Saturday, August 12, 2017

Reading Through the Book of Chronicles #4 (2 Chron. 1-9)

ChroniclesThis week we move into the second book of Chronicles accompanied by, 1 & 2 Chronicles, The College Press NIV Commentary, Old Testament Series, by John Mark Hicks. In this section of Chronicles the chronicler looks at Solomon as an example of what the nation could be if God (temple, worship, covenant) was the center of national life. I have been posting quotes from the book on my Facebook page on Tuesday, Thursday and Saturday (NT is Mon-Wed-Fri) and we can discuss comments and questions about the passage there. As usual my comments are in black and quotes from the commentary are in blue below…

2 Chronicles begins the story of the reign of Solomon focused on his building of the temple. Solomon is presented as both a new Moses and new Joshua. He brings the ark and tabernacle back together in the temple and brings the nation into an unprecedented era of peace and prosperity. Before he begins his work God appears to him and offers him an unbounded granting of his wishes. Solomon passes this test by asking for God to keep His promise to David and to give him the ability to govern and lead the people well. Because Solomon's goals were right, God gives him the resources he needs to represent Him well. This is the same offer Jesus makes to His followers ("whatever you ask in prayer") and we must respond to His offer the same way.  

Typology is the Chronicler’s hermeneutical method for homiletical applications... Redemptive history, then, “is a series of decisive interventions, with each new intervention marked by features comparable with earlier revelations.” Consequently, the postexilic community anticipates renewal and NT writers proclaim its arrival. Christians anticipate a fuller experience of the presence of God in the new Jerusalem (Rev 21). Typology recognizes recurring patterns in redemptive history. 2 Chronicles 1, 257

Solomon’s request is granted because his heart is properly oriented toward God’s goals. Solomon’s interests are communal rather than individualistic. He seeks the welfare of his people rather than his own glory. The result is that God’s blessings overflow beyond the bounds of mere wisdom and knowledge to include wealth, riches and honor. 2 Chronicles 1.7-13, 263–264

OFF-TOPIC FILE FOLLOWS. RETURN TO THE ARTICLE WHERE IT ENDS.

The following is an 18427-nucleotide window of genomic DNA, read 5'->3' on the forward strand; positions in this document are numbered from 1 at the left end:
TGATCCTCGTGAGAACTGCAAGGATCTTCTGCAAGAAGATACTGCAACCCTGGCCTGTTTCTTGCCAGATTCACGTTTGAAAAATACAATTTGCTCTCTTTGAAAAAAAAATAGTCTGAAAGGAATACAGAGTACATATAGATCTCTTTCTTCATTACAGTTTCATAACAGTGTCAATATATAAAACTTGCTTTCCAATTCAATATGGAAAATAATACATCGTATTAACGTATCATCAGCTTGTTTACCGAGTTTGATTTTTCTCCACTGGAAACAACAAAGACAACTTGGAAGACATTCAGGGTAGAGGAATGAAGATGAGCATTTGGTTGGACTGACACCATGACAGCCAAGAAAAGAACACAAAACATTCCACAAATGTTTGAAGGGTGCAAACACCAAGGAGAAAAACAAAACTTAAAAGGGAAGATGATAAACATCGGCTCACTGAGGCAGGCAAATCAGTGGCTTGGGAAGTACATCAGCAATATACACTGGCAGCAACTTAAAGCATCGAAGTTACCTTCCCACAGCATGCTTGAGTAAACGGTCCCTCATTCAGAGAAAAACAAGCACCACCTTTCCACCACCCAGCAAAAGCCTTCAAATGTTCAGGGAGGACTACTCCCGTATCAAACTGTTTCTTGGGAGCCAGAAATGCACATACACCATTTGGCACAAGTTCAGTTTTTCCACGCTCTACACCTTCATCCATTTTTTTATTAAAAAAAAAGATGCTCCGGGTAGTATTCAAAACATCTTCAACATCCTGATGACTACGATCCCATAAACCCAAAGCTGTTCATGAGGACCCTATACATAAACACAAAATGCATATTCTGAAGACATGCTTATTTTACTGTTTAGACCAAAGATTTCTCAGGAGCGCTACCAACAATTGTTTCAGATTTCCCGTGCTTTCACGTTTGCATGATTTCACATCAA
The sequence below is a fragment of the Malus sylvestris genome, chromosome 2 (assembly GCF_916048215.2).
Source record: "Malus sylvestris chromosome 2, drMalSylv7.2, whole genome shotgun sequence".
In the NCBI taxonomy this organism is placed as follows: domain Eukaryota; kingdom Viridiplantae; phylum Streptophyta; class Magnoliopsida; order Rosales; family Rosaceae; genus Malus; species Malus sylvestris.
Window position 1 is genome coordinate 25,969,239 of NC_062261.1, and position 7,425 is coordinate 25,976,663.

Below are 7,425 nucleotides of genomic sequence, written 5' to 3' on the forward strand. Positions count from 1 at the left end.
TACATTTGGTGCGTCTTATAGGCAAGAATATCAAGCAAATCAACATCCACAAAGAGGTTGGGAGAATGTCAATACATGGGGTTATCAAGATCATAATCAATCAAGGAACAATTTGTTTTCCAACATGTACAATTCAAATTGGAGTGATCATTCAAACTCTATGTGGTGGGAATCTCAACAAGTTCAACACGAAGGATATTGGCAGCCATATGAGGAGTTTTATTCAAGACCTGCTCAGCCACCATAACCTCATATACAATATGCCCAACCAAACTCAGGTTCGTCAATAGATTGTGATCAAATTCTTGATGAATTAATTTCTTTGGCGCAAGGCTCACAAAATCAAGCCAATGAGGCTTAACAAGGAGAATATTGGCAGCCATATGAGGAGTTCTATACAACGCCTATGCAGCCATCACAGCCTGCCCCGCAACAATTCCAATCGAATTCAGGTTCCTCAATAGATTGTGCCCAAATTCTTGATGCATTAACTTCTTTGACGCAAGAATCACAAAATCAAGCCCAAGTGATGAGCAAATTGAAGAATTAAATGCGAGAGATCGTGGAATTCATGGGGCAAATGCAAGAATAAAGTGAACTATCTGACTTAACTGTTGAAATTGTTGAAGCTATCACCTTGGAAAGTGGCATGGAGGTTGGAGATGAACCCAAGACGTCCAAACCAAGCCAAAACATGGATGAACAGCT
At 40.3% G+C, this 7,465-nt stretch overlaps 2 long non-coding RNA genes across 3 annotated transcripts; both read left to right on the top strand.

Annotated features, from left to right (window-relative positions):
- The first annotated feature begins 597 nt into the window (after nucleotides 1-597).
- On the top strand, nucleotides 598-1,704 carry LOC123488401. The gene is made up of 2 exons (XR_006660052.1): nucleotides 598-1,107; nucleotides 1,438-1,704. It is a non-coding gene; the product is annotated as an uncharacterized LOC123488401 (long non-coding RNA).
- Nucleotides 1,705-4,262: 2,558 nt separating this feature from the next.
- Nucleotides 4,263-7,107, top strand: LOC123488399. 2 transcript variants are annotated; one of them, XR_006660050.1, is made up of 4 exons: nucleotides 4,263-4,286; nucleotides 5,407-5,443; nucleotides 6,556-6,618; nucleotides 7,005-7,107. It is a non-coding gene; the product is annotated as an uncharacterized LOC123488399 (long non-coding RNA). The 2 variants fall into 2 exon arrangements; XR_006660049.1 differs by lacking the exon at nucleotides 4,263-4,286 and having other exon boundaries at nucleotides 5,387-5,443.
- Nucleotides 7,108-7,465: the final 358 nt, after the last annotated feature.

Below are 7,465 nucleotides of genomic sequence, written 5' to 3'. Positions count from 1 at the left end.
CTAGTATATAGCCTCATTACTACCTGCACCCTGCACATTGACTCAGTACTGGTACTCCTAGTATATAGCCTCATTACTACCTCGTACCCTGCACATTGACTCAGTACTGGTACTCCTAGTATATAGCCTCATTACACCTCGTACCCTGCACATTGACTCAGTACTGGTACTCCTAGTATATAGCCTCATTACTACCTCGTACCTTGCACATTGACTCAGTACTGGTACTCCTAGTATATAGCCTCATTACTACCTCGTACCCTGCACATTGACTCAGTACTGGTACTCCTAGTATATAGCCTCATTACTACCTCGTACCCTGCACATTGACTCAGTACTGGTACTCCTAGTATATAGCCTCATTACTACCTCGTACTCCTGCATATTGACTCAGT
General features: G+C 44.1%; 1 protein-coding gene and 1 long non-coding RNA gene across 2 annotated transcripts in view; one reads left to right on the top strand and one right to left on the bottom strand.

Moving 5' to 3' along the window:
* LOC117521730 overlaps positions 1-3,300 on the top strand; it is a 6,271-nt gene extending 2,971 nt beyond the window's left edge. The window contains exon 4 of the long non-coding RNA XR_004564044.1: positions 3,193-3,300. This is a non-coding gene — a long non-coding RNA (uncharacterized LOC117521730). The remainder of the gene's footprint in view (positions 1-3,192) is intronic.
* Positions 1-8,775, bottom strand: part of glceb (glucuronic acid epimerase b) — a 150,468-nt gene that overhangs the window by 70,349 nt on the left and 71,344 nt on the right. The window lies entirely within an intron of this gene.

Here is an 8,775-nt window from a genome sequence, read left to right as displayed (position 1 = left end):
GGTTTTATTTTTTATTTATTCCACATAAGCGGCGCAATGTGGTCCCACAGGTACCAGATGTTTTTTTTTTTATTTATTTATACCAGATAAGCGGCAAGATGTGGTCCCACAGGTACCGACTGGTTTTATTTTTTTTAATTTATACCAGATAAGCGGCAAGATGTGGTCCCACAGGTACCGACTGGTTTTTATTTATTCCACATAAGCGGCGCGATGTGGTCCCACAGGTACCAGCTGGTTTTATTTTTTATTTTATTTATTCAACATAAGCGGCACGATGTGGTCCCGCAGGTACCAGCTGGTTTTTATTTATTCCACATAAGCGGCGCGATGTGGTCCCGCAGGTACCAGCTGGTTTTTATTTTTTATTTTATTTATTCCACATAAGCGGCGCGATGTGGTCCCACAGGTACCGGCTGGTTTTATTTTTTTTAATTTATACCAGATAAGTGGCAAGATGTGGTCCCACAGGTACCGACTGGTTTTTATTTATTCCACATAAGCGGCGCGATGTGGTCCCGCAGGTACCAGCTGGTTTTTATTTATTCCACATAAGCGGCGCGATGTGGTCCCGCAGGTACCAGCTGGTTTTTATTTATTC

Chapters 2-4 record the building of the temple with its elaborate furnishings and materials. The temple is God's palace and is built to reflect the wonder and greatness of God and as a testimony to His provision. It does not contain God, but it is the place where God meets His people, provides for their entrance into His presence and fellowships with them. It is the place where Israel was to draw the Gentile world into contact with God, as Solomon does with Hiram of Tyre. This role was fulfilled in Jesus and is now played out by the followers of Jesus as we live our lives, in the power of the Spirit, as the body of Christ.

This text does not encourage churches to build elaborate buildings. This misreads the typology, and it ignores the NT’s application of this principle. Christians do not seek bodily adornment or material extravagance. Rather, since we are the temple of God, we seek a holiness that reflects God’s glory. We honor God with our bodies and our lives. The Solomonic temple is not paradigmatic for building church buildings, but for building holy lives. 2 Chronicles 2, 268

Theologically, the postexilic community seeks God’s grace on Mount Moriah. There the reality of God’s presence is experienced. The sacrifice of Isaac, the sacrifices of David (1 Chr 21), and the temple sacrifices typologically anticipate the sacrifice of Jesus Christ who died in the vicinity of that mount. 2 Chronicles 3, 273